Why Africans need to look beyond the oversimplification of our development challenges
THE LAST WORD | ANDREW M. MWENDA | Last week, a member on a WhatsApp chat-group I belong to posted a video of a Singaporean professor explaining why that country transformed from a third world to a first world economy in a generation. The professor, Kishore Mahbubani, offers to give the “secret formula” behind this phenomenal success. It is an explanation a large section of global and African elites are always keen to embrace. This is driven in large part by belief that there is something wrong with our countries and political leaders.
Mahbubani’s “secret formula” to Singapore’s success is MPH where M stands for meritocracy, P for pragmatism and H for honesty. He argues that Singapore avoided the temptation for ideological and policy dogmatism and instead followed what worked i.e. was pragmatic. Of course, there is a thin line between pragmatism and opportunism, just like there is a thin line between being principled and being rigid. While I agree (to a large extent) with him on pragmatism, I found little to agree with on meritocracy and honesty.
For instance, he explains that Singapore created a system where public sector jobs were given on professional merit. But then he confuses academic performance with professional competence yet the two are quite different. He explains the selection of Lee Hsien Loong, the current prime minister of Singapore who is also a son of founding Prime Minister, Lee Kuan Yew, on purely academic grounds by saying that he was a top student at Cambridge and later at the Kennedy School of Government at Harvard.
Often the most brilliant students in class rarely become the best politicians or administrators. They become lecturers. To be technically competent at a job does not require only high grades in class but a series of other attributes; like emotional intelligence to manage people and situations. Secondly, the most important quality for a public (or even private) sector employee is not even professional competence but loyalty. Of course the two are not mutually exclusive. However, if asked to choose between competence and loyalty, many employers pick the latter.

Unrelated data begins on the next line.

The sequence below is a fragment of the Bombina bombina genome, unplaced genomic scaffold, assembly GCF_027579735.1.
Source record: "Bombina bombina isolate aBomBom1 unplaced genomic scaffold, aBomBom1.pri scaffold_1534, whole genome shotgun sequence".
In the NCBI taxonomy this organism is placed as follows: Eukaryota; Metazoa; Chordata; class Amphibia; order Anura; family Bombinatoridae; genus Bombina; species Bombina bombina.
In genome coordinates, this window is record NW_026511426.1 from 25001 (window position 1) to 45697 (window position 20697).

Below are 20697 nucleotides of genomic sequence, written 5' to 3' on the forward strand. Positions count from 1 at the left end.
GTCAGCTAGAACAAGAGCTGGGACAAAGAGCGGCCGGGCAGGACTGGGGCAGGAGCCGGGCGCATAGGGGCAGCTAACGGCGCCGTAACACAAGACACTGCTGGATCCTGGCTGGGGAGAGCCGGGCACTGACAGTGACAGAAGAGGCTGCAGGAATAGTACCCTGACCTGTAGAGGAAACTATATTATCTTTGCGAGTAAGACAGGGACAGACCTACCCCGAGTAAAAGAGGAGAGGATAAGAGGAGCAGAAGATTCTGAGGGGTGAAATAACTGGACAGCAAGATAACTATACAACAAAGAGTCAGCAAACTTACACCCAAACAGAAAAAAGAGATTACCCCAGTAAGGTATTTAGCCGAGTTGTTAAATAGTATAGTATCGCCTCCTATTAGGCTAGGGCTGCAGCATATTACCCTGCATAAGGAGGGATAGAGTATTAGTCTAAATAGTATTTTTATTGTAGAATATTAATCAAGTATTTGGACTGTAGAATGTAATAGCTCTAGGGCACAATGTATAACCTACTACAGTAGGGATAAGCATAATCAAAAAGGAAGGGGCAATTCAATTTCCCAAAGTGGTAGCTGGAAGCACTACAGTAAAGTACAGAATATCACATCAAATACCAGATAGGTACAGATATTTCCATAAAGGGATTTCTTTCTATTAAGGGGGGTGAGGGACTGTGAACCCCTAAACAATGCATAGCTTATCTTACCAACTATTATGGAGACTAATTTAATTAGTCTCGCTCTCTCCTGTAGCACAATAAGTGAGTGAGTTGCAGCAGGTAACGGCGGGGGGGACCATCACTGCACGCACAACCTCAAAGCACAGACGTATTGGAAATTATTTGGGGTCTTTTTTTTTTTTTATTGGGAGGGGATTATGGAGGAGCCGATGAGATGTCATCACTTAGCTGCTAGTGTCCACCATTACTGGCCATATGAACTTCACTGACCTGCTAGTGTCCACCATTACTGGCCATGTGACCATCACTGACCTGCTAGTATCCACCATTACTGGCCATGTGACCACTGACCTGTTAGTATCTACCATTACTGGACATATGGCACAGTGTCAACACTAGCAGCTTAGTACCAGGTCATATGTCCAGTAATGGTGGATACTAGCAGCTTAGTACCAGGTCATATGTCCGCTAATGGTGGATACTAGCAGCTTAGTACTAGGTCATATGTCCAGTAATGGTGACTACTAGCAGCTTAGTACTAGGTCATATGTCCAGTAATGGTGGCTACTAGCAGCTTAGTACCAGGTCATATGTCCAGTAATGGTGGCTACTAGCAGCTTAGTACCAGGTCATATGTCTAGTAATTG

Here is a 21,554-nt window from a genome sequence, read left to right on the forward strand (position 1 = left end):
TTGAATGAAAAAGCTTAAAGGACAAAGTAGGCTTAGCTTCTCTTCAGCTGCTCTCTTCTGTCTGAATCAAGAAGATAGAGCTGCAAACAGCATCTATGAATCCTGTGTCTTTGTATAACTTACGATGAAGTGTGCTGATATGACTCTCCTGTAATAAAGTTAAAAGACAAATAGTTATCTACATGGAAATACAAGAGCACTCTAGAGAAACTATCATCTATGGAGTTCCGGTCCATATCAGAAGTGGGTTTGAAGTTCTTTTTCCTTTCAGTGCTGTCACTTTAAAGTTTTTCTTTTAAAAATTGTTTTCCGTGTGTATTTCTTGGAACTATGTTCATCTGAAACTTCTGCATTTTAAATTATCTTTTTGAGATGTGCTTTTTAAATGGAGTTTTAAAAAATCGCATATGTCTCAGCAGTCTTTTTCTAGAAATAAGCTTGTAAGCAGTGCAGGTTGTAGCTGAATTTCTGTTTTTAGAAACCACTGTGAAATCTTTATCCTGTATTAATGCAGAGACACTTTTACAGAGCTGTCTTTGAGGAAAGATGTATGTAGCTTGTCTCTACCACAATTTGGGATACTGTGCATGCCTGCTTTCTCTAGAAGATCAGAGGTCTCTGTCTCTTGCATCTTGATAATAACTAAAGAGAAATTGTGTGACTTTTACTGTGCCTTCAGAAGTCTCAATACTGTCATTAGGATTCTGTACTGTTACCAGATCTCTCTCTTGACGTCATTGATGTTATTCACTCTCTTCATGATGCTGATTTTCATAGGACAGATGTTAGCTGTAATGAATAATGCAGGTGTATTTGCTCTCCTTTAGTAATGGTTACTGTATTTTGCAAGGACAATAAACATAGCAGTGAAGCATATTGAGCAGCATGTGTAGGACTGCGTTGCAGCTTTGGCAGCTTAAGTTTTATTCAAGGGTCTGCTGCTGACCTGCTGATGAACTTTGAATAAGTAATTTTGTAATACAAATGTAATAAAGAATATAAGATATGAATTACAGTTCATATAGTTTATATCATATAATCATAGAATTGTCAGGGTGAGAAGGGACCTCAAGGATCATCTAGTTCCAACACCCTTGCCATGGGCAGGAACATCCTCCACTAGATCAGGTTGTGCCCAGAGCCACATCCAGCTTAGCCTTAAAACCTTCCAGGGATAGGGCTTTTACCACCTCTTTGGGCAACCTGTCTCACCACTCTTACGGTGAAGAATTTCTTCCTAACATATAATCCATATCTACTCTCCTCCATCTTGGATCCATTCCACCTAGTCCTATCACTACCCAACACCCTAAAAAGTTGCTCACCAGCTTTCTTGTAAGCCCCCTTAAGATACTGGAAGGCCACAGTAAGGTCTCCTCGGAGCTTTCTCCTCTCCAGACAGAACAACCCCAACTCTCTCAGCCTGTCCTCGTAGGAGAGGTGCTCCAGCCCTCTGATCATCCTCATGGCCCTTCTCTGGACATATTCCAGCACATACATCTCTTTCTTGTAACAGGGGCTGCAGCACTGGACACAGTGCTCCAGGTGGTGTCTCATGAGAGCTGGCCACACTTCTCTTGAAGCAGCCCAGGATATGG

George Akerlof won the Nobel Prize in economics in large part by showing that is it not professional excellence or incentive pay that makes successful organisations. It is identity i.e. one’s identification with the goals of the organisation. In politics it would be called patriotism. Even in war, success does not go to the best-trained and most professionally competent militaries (even though that is an important factor). Rather it goes to the army with a strong commitment to the cause for which they are fighting.
Meritocracy is overrated. By most accounts, the United States overtook Great Britain as the world’s largest economy in 1888 as industrialisation accelerated. Yet up till 1890, there was not a single official in the U.S. government who had been recruited on the basis of professional merit. On the contrary, all public sector employees were being hired on nepotistic i.e. jobs were being given on the basis of political and social connection to relatives, friends and campaign agents.